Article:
All three authors, Strunk, White, and Williams wrote texts on how to teach would-be writers to write with style. But both books are problematic. Neither of them was able to clearly define style, or teach its art to their reader. This is because you can’t teach style (just as you can’t clearly define it). It’s simply something you have or don’t have. No amount of studying style manuals can change that—“The best evidence suggests that students who spend a lot of time studying grammar improve their writing not one bit. In fact, they seem to get worse. On the other hand, there is good evidence that mature writers can change the way they write once they grasp a principled way of thinking about language…different from the kind of grammar some of us remember mastering—or being mastered by” (Williams).

What Strunk, White, and Williams didn’t seem to understand when they began their respective books was that style is in constant fluctuation. Any number of societal changes and cultural shifts can up-turn everything that was once learned about good writing in grade school. But it’s basically left to the writer to drudge through the muck of style advice and find her own voice—her own style, and pray it’s acceptable to society’s standards.

When reading through my classmate’s assignments on the subject of Strunk and White, and Williams, I was at once struck by one thing: after reading these two books and analyzing them, my classmates were now afraid to write—anything! And these are people who obviously at one time loved writing; if not, they wouldn’t be in this level of a college English course.

In her Blog, Patty claims, “For me, the challenge to write clearly and with style is now daunting. There is so much information and direction in these two books alone, that I find it difficult to keep everything in mind as I formulate my thoughts into a clear, readable essay.” Is this what the authors intended when they first picked up their pens and scribbled out the beginning pages of their texts? I think not. The purpose of these advice manuals was simply that, to give advice. Not to be taken literally; word for word.

Truly defining style cannot be done, because everyone has her own idea of what true style encompasses. The very idea that Strunk and White, and Williams could write two books on the same subject that are nearly complete opposites of each other is a testament to this fact. Who is to say what stylish writing is, and what it is not. Obviously education doesn’t make a difference. All three authors were highly educated; and yet, they have different opinions about what creates style. Would this mean there is no such thing as style—it’s all just a matter of opinion? William Strunk and E.B. White would argue no. They believe that there is a finite set of rules a writer must follow in order to achieve what society deems to be “stylish writing.” Any deviation from these rules will result in a garbled muck that is neither stylish nor coherent to readers. It’s the job of any sensible English speaker to inform struggling writers of these rules; and God help those who haven’t learned them yet—“Will [Strunk] felt that the reader was in serious trouble most of time, floundering in a swamp, and that it was the duty of anyone attempting to write English to drain this swamp quickly and get the reader up on dry ground, or at least to throw a rope.”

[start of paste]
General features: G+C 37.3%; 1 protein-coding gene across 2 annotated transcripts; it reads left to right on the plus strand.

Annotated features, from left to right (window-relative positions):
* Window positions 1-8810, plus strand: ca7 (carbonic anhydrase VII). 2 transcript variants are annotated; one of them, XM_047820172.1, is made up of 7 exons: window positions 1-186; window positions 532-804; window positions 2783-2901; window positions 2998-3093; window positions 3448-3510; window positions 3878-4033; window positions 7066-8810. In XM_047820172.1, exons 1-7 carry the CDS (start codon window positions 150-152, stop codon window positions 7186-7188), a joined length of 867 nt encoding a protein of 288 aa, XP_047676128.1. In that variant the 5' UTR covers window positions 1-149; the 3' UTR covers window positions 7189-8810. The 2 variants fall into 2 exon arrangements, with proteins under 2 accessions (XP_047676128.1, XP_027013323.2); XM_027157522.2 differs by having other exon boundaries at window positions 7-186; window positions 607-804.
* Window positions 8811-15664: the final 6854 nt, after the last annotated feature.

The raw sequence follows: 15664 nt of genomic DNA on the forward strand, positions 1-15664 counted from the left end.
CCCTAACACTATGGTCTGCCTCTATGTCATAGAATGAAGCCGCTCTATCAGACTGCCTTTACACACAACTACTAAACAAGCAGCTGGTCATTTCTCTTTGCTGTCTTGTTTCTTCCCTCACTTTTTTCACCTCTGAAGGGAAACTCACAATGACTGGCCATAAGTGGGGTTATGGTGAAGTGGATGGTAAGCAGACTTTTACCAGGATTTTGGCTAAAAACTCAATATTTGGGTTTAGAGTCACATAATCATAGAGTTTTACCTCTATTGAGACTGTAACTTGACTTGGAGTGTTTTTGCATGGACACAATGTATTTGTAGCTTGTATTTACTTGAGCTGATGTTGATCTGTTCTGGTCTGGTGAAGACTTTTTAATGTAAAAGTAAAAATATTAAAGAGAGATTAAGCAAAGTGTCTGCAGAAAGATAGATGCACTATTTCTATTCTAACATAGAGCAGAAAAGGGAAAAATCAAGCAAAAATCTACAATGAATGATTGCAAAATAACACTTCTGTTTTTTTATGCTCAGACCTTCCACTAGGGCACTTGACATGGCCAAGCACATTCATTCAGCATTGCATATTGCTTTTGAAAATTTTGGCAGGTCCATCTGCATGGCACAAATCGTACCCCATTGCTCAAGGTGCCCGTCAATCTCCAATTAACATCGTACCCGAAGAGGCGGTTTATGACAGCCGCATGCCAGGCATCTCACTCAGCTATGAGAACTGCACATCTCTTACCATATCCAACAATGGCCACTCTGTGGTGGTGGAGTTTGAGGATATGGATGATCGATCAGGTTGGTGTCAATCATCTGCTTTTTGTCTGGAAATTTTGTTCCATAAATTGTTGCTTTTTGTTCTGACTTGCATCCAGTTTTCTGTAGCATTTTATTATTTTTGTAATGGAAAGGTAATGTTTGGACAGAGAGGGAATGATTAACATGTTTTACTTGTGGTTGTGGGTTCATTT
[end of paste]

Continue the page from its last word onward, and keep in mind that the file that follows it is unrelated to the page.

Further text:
Williams also felt that most writers were floundering in a swamp, but more so in a swamp of dated grammar advice, and it’s up to the good judgment of educators to pull them out. In effect, his book claims good writers can get away with breaking these dated rules, but novices should avoid “bad” usage at any costs, lest they be considered ignorant by society’s standards—“Until we recognize the arbitrary nature of our judgments, too many of us will take ‘bad’ grammar as evidence of laziness, carelessness, or a low IQ. That belief is not just wrong. It is socially destructive.”

William Strunk, E.B. White, and Joseph Williams have hit on some very interesting points in their books. They each describe their thoughts on how a writer should present her own style to her audience. But in my opinion, a writer should consider these texts as containing helpful hints for “good writing,” rather than a writer’s Bible. Although I cannot claim to have enjoyed reading either of these books, I must admit that after studying them, I have become a more conscientious writer, if not a better one.

Works Cited

Clark, Patty. Patty@Eng328. Blogger. 2003. Pyra Labs. 20 Oct. 2003.

Strunk Jr., William, and E.B. White. The Elements of Style. New York: Longman, 2000.

Williams, Joseph. Style: Toward Clarity and Grace. Chicago: The University of Chicago Press, 1990.